12th PRINCIPLE: Who qualifies to be considered the Jewish Messiah?

The 12th principle of the Jewish faith declares our belief in the coming of the Messiah (in Hebrew “Mashiah”).

When we speak of the Messiah, there are two issues that must be treated independently. One is “the person of the Messiah” and the other is the “Messianic Times”. Today we will talk about the person of the Messiah, that is, who can be considered as a candidate to be the Messiah.
Maimonides says that an individual can be considered as the Messiah if he meets three requirements a priori and two posteriori. And only when all these five conditions are met we can say that this person is the true Messiah:
Maimonides says in chapter 11 of Hilkhot Melakhim, Halakha 4 (numbers and parentheses are added by me for better understanding):
“If a king will arise (1) from the House of David (2) who diligently studies the Tora and observe its mitsvot, as set out in the Written Tora and in the Oral Tora, as David, his ancestor, and he would urge all the people of Israel to walk in the (way of the Tora) and he would correct the breaches in the observance of the Torah [i.e., he would rectify what the Jews are doing wrong in terms of religious observance], (3) and he would fight the wars of God, he could be considered the Messiah. If he is successful in the foregoing, and (4) he builds the Bet haMiqdash [= Temple] in its place [= har Habayit, Jerusalem], and (5) he gathers the exiles of Israel, one can then say without a doubt that this person is the Messiah. “
Let us analyze this text step by step text.
Yesterday we explained the first pre-requisite
(1) To be a descendant of King David. This would exclude automatically, for example, anyone who is Kohen or Levi, because David belonged to the tribe of Yehuda. For more detail on this point, see what I wrote yesterday.
There are two other requirements to be met.
(2) To qualify as a candidate for the Messiah, this person must be a studious and observant of Tora, both the written and the oral Tora law, as was King David. He must be a leader who cares and does everything possible for the Jewish people to behave according to the Tora, both individually and collectively.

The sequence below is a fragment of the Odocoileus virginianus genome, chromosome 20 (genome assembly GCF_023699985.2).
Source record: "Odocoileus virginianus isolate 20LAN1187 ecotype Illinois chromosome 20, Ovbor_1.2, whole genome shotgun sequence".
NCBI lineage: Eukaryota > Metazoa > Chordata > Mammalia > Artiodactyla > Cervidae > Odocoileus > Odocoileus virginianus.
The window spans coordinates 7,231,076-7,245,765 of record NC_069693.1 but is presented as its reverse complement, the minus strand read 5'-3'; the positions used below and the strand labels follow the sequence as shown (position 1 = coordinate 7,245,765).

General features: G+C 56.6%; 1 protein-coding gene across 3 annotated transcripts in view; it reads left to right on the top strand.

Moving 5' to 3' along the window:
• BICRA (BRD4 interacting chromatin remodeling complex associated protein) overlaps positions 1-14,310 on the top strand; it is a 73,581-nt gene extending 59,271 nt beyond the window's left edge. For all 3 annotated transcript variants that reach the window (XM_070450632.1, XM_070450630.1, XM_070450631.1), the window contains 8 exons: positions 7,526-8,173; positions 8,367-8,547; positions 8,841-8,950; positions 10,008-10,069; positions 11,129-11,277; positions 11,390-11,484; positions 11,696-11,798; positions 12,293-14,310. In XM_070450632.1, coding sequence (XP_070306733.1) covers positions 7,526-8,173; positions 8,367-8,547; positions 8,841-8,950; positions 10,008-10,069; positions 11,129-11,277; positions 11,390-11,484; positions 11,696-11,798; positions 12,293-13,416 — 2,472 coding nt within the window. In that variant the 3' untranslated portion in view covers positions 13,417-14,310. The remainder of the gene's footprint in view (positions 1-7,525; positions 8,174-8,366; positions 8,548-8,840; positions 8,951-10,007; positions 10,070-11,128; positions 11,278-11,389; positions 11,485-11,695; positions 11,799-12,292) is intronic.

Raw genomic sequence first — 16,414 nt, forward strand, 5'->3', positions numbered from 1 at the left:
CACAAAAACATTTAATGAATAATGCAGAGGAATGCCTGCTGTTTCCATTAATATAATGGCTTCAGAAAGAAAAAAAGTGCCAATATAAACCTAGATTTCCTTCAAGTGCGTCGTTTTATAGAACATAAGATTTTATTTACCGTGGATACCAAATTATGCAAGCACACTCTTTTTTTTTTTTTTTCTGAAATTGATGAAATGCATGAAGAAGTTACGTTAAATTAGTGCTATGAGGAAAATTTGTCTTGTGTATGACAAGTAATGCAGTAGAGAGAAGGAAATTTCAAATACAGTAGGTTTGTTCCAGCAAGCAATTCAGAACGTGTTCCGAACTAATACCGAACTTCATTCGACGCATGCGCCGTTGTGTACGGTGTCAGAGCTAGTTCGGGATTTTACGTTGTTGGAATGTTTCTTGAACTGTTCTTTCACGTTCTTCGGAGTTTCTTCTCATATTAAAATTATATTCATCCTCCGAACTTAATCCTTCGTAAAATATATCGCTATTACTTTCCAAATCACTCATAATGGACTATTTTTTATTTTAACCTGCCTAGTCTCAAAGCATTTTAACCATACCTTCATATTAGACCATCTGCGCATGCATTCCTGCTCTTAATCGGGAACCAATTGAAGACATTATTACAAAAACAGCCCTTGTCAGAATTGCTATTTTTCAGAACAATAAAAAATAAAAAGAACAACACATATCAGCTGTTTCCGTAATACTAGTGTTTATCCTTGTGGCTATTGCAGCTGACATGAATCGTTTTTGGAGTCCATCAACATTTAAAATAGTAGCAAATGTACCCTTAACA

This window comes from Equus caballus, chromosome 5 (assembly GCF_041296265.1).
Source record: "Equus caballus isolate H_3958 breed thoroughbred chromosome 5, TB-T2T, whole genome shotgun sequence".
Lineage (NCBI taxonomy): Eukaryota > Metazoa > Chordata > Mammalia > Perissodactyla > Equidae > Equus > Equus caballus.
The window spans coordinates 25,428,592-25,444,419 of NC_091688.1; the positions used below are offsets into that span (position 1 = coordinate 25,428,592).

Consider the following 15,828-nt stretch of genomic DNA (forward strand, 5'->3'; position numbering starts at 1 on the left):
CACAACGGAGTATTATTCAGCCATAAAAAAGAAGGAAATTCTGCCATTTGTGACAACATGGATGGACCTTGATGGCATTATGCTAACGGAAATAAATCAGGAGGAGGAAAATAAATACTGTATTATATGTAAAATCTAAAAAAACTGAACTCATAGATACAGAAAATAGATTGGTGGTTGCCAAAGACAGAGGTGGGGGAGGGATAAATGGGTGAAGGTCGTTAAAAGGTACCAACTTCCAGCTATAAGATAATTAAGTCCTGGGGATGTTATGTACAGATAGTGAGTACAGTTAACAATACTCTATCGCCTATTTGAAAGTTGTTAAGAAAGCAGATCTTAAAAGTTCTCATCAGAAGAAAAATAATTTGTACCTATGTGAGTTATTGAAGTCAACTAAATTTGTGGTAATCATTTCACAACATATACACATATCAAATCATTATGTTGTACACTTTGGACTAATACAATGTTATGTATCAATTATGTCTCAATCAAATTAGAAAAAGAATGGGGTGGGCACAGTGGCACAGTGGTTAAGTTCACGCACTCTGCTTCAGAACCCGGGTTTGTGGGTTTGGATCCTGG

(3) The Messiah must fight the “wars of God” (לוחם מלחמות ה ‘). What does “Wars of God” mean? It does not refer here to “wars” in a metaphorical sense, as if the Messiah ought to be the commander of a “Salvation Army” or fight “spiritual battles” (that is actually part of the second condition) or command an army of children. “HaShem wars” are the real wars and real military battles that we Jews fight against our enemies, as we fight today in Israel (see Hilkhot Melakhim 4:10, 7:15).
The models taking into account by Maimonides, and which he explicitly mentions in his description of the Messiah, are two historical characters: one is King David, who obviously met the three requirements (the other two were not applicable in his kingdom). And the other one is Bar Kokhba (ca. 90 -135 CE).
Maimonides cites Bar Kokhba in a different context: to explain that doing miracles is not a prerequisite for being considered the Messiah:
Hilkhot Melakhim, Halacha 3
“Do not assume that the Messiah must perform miracles and wonders … or perform other similar actions [to qualify as a candidate to be the Messiah] as the ignorant say. This is definitely not true. The evidence we have is the case of Rabbi Aqiba, one of the greatest sages of the Mishna, who supported the king Bar Kozibah [Bar Kokhba] and considered him [a priori] as the Messiah. He, and all the Sages of his generation regarded him as the anointed King [= Messiah] until he was killed [in battle] because of the sins. Once he died, [the Sages] realized that he was not the Messiah. Still, the Sages never asked him to do miracles or wonders [to be considered as the Messiah].”
Bar Kokhba met indeed all the requirements of the Messiah: (1) He was a descendant of David (2) he was a very observant Jew, who imposed the law of the Tora (see this) and (3) he fought against the enemies of Israel, then the Romans, in order to establish a Jewish state, independent of Rome, where the Tora would be the law of the land. In this independent state the other two conditions should have been met (4) rebuilding the Bet haMiqdash (the Temple destroyed by the Romans in the year 68 of the Common Era) and (5)  repatriating to Israel all the Jews who were exiled when the Romans destroyed the Bet haMiqdash.
When Bar Kokhba died in battle, the sages realized that, while Bar Kokhba had all the attributes for being Israel’s leader, he was not the Messiah they were waiting for.
To be continued…